Guides to Inclusive Communication

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Guides to Inclusive Communication

Below is a collection of articles that discuss best practices and the importance of diversity and inclusion across many types of communications both in the workplace but also on a personal level. Additionally, some tangential resource articles and paywalled sources have been included as they offer support to the findings as presented.


  • Published by the National Association of County and City Health Officials (NACCHO)
  • In order to provide guidance for county and city health officials, his guide helps to “promote the highest level of inclusion and engagement of people with disabilities within all local health department (LHD) programs.” Suggested within the guide are tips covering the following topics:
    • Consult & Engage Local Disability Community
    • Identify Community Resources
    • Practice Respectful, People-First Language
    • Use Multimodal Communication
    • Share Information on Current & Future Efforts
  • Published by Disability:IN, a leading nonprofit resource for business disability inclusion.
  • This is a collated sample of best practices implemented by companies who have received recognition as being one of the ‘Best Places to Work for Disability Inclusion’.
  • From the New York-based non-profit organization, Understood, this article (presented in both English and Spanish) provides etiquette tips to help assist in better communicating with employees who have disabilities.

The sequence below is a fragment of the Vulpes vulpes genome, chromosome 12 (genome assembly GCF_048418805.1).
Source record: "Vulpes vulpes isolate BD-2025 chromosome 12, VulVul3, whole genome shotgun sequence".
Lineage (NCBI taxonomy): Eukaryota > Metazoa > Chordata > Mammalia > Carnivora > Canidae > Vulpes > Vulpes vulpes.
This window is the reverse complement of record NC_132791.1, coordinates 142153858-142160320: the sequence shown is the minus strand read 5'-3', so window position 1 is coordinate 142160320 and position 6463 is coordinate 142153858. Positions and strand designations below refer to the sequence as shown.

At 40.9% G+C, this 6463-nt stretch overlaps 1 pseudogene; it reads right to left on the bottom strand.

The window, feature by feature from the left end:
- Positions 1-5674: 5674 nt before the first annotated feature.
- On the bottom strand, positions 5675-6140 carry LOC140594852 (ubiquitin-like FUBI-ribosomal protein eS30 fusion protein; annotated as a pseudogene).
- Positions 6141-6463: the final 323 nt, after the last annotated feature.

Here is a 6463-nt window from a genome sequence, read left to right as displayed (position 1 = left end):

• The number one tip is to “focus on the person, not the disability.”
  • Published by Change Conversations, a “collaborative blog written by a group of individuals employed by, or interning with, Marketing Partners, Inc.”
  • This article is presented as a guide to assessing the inclusivity practices in the workplace and to evaluate the level of unconscious bias that might be present, how to address, and how to correct it. The “goal is to build an inclusive, welcoming community, and the first step toward that goal is an awareness of any bias in our daily language. The values of diversity, inclusion and equity are inextricably linked to social justice.”
  • This article from Sustainable Brands discusses the importance of transparency and setting aspirational goals in the workplace to support both diversity and inclusion.